Rough Drafts

Adventures in the Fur Trade

*I apologize for providing you all with the roughest of drafts. It’s been a hectic few weeks so I haven’t gotten much work done on this project*

Why Do We Call it the Fur Trade?

I asked a group of college educated (though not in history) students what was traded in the fur trade, I had two main responses. The first, “fur”. The answer was simple, to the point, and did not require much thought. The other response I received more than once was “I don’t know but when you tell me I’ll feel stupid for not knowing.” Once response that stuck out was, “They were trading humans for fur”. These answers presented me two questions, “why do we call it the fur trade?” and “how can we improve basic understanding of such an important time in the continent’s history?”

The Fur Trade began in the 1500s, coinciding with both the “discovery” of America as well as a growing market for fur hats in Europe. It’s dedication as “The Fur Trade” soon followed. Records from early explorers, such as Samuel de Champlain’s The Foundation of Quebec, 1608, refer to the business as the Fur Trade. However this term is, in some ways, a misnomer. As can be seen with the students from earlier, there is a lack of understanding of what the fur trade was past what its title reveals. In actuality, for Native American traders, the fur trade was about much more than fur. It involved cloth, alcohol, weaponry, and food. By some historians accounts, trade became a method of survival.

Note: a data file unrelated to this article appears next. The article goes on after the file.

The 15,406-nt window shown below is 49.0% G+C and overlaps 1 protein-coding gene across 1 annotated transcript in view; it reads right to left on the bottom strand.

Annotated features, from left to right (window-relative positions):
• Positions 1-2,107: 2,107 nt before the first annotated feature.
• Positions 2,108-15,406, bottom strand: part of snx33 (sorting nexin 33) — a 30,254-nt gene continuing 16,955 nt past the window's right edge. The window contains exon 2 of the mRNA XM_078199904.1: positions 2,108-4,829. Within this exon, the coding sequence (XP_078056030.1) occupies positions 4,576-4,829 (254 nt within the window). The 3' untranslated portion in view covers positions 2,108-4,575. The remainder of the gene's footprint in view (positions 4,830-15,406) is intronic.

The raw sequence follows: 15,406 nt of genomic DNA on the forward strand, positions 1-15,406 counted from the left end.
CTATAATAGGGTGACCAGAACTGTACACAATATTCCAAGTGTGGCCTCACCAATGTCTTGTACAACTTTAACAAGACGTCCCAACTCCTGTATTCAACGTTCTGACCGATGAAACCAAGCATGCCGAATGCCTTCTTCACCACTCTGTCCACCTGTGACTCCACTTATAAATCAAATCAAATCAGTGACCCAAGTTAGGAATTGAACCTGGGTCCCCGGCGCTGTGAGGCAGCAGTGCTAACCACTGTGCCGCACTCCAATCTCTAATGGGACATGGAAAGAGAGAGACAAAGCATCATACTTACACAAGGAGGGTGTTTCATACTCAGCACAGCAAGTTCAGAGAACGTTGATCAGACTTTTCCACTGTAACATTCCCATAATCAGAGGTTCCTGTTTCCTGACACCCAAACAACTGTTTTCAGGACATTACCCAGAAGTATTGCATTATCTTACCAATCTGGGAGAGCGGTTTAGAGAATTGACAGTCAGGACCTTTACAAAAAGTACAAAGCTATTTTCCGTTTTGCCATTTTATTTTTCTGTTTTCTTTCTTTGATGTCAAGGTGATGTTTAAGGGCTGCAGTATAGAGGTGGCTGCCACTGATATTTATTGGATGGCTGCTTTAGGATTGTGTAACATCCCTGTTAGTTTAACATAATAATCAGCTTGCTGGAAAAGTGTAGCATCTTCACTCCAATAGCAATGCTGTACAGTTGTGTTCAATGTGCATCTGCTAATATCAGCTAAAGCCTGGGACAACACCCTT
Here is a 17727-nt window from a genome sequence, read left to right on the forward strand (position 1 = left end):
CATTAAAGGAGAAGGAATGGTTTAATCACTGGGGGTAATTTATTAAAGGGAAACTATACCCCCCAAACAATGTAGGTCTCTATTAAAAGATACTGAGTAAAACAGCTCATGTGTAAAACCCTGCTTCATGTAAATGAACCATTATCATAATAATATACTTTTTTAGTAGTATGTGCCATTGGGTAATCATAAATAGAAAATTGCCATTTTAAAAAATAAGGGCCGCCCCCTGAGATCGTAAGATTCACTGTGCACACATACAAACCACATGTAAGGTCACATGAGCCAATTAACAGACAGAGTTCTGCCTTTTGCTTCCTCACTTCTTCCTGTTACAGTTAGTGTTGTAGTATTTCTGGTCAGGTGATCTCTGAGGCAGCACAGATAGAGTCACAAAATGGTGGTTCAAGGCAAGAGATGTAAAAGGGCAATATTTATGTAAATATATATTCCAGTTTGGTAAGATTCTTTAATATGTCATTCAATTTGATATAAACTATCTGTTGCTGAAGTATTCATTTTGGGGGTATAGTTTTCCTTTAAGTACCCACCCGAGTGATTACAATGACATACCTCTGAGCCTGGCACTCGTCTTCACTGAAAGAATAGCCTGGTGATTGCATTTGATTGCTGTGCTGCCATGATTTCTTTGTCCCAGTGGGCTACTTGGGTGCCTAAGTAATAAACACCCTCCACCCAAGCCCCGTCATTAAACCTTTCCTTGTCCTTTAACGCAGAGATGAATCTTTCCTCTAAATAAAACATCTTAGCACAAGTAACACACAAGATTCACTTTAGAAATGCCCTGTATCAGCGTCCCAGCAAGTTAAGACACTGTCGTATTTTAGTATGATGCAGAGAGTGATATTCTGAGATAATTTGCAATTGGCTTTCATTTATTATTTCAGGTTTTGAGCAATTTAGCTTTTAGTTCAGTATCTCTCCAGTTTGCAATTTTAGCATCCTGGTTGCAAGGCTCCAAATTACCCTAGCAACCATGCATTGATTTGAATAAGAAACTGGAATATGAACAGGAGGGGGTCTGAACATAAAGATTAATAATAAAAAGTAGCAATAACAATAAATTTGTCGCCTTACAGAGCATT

(I will add more information here about statistics, prevalence of the trade, and the use of Evert Wendell’s account book as a primary source document.)

Chart pulled from Kees-Jan Waterman’s “To Do Justice to Him & Myself” I will recreate this in a digital format and use it in my project to describe the varying degrees of importance of certain trade items.

Creating another name for the fur trade would be arduous, and most likely unsuccessful, however, that does not mean that the current state of discussing the trade should be kept. Interactive learning can bridge this gap between the realities of history and how it is taught. Through use of an interactive timeline and a Choose-Your-Own-Adventure Twine game, I hope to increase awareness of the purpose of the fur trade for European and Native American participants alike.

(The game is in its early stages, as I am still figuring out how to work Twine. I am open to all suggestions regarding making gameplay fun/easier to work.)

One Comment

  • Maeve Kane

    If the game is the centerpiece, I would rather see the focus just on the game–do you even need your intro section? I think you could jump straight to the game. If you want to keep the Wendell/primary section, perhaps move it to the end of the game, like the credits.

    On the character select, it would be helpful to have the descriptive text displayed along side the character names so that there’s not so much clicking back and forth to select a character. You’ve also got a lot of unnecessary capital letters in your character descriptions! Only proper names get capitals!

    I don’t see anything in your file beyond the character select, is that intentional? I thought I saw you working on a lot more branches.